SHARPNOSED LEAFHOPPER


 

The sharpnosed leafhopper, Scaphytopius magdalensis (Provancher), is a common pest of blueberries throughout the eastern United States. Adults are small brown insects, about 5 mm long (3/16 inch) with tiny cream-colored patches on the body and wings. Nymphs are ivory in color, and develop an hourglass pattern of brown or red markings on the dorsal surface as they grow. Sharpnosed leafhoppers are aptly named because both nymphs and adults have a pointed head that is shaped like the horn of an anvil.

Illustrations:

  • Adult stage of the sharpnosed leafhopper.
  • First instar nymph.
  • Fifth instar nymphs.
  • Oviposition sites in a blueberry leaf.
  • Yellow sticky traps used for monitoring leafhopper populations.
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    Symptoms and Damage


    Feeding by sharpnosed leafhoppers causes very little direct injury to blueberry plants, but these insects are still considered major pests because they are able to transmit a mycoplasma-like pathogen that causes blueberry stunt disease (Tomlinson et al. 1950). Leafhoppers pick up the pathogen by feeding on infected plants and then carry the disease to other plants in subsequent feedings.

     

    Life Cycle and Seasonal Distribution


    In the southern part of its range, the sharpnosed leafhopper completes three generations per year. Overwintering eggs hatch about the time blueberry leaf buds begin to open, and nymphs complete development (five molts) in four to six weeks. Second generation adults are abundant in mid-summer, and third generation adults remain active in late fall until the first killing frost. High populations of sharpnosed leafhoppers develop in abandoned blueberry fields and in wooded habitats where huckleberry (Gaylussacia spp.) and blueberry (Vaccinium spp.) are common in the ground cover (Meyer 1984). Adults are able to fly long distances (probably carried on air currents), and they tend to disperse out of the woods during the spring (first) generation, and back into the woods during the fall (third) generation. The stunt pathogen is probably carried back and forth between commercial fields and wild reservoirs by this annual cycle of leafhopper dispersal.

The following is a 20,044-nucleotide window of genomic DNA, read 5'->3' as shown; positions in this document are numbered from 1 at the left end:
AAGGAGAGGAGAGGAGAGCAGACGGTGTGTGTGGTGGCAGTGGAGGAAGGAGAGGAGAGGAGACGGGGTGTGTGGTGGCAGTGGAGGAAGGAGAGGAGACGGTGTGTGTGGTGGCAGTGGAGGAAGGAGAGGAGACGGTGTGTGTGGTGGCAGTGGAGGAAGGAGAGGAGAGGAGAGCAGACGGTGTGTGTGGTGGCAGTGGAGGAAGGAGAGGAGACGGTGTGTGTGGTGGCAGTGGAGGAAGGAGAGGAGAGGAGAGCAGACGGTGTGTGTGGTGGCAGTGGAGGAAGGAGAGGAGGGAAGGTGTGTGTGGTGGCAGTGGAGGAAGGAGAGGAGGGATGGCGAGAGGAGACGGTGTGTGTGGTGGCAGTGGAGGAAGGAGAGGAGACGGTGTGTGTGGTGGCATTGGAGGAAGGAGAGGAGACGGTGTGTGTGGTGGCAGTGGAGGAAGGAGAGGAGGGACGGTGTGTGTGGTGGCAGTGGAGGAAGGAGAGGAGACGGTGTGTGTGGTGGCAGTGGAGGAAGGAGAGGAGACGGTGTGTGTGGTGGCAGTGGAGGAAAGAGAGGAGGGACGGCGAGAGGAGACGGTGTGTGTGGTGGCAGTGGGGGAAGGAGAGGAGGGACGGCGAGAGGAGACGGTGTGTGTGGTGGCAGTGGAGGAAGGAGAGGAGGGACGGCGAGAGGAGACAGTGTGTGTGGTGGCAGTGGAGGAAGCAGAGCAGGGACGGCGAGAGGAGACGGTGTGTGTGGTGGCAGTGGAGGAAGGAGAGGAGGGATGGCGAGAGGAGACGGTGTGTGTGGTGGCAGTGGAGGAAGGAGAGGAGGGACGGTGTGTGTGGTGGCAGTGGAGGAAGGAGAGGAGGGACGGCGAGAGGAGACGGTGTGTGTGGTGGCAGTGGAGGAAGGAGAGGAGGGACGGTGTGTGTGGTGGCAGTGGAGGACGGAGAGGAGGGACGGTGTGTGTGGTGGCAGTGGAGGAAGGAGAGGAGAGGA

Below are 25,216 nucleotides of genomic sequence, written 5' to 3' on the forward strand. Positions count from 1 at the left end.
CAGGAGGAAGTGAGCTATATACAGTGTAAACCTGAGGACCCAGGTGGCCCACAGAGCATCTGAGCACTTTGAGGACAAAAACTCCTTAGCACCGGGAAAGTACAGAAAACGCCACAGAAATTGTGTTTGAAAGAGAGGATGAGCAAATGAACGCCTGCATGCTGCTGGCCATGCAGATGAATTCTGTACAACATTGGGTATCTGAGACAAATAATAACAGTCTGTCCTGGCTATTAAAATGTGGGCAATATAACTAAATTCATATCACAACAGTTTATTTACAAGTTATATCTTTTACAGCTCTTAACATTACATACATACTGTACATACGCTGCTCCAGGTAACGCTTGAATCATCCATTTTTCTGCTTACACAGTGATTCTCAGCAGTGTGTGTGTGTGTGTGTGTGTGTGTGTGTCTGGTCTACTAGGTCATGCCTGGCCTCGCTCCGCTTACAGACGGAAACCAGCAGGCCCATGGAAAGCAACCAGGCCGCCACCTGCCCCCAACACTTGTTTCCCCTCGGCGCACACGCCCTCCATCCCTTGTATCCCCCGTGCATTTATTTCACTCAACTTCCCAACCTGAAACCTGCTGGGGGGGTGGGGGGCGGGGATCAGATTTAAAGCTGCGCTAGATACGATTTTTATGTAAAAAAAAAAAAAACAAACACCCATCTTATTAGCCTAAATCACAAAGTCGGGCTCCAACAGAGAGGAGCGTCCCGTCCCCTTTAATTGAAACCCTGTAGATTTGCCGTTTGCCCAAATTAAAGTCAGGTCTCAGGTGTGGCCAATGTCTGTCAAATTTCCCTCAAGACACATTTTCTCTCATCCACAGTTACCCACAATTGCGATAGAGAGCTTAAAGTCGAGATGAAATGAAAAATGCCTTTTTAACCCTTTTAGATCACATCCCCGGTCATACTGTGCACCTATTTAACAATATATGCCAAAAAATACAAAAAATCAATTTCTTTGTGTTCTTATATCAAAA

Natural Enemies


    Two parasites, a dryinid wasp and a bigheaded fly (family Pipunculidae) are often associated with sharpnosed leafhoppers in abandoned fields. Neither of these parasites are common in commercial fields, but in some cases, predation by spiders may have a significant effect on leafhopper populations (Hutchinson 1955).

     

    Scouting, Management, and Control


    Yellow sticky traps, like those used to catch adult blueberry maggots, seem to be the best way to monitor sharpnosed leafhopper populations. Traps should be hung directly on the bushes, in a clear spot, about 0.5 m (20 inches) above the ground. Counts of the trap catch should be made at least once a week throughout the growing season. Most of the individuals collected on yellow sticky traps are adults, and males usually outnumber females by 5 to 1. Both adults and nymphs can be collected from blueberry plants with a sweep net; this technique gives a better estimate of the sex ratio and population structure, but it tends to yield highly variable estimates of population density. Best results are usually obtained late in the day (near sunset) using a single upward sweep along the side of each bush in the row (Meyer and Colvin 1985).

    Sharpnosed leafhoppers are quite susceptible to most of the insecticides registered for use on blueberries. In order to limit the spread of blueberry stunt, southern blueberry producers should time insecticide applications to coincide with the dispersal phase of each leafhopper generation. Spray should also be directed into the woods around the perimeter of each field to minimize re-infestation by migrant adults. To prevent the spread of stunt within a field, infected bushes must be promptly removed as soon as they begin to show symptoms of disease.


    References

  • Hutchinson, M. T. 1955. An ecological study of the leafhopper vectors of blueberry-stunt. J. Econ. Entomol. 48: 1-8.
  • Meyer, J. R. 1984. Life history of the sharpnosed leafhopper [Scaphytopius magdalensis (Provancher)] and four related species in southeastern North Carolina. J. Georgia Entomol. Soc. 19: 72-87.
  • Meyer, J. R., and S. A. Colvin. 1985. Diel periodicity and trap bias in sticky trap sampling of sharpnosed leafhopper populations. J. Entomol. Sci. 20: 237-243.
  • Tomlinson, W. E., P. E. Marucci, and C. A. Doehlert. 1950. Leafhopper transmission of blueberry stunt disease. J. Econ. Entomol. 43: 658-662.

  • Last updated: 28 June 1996
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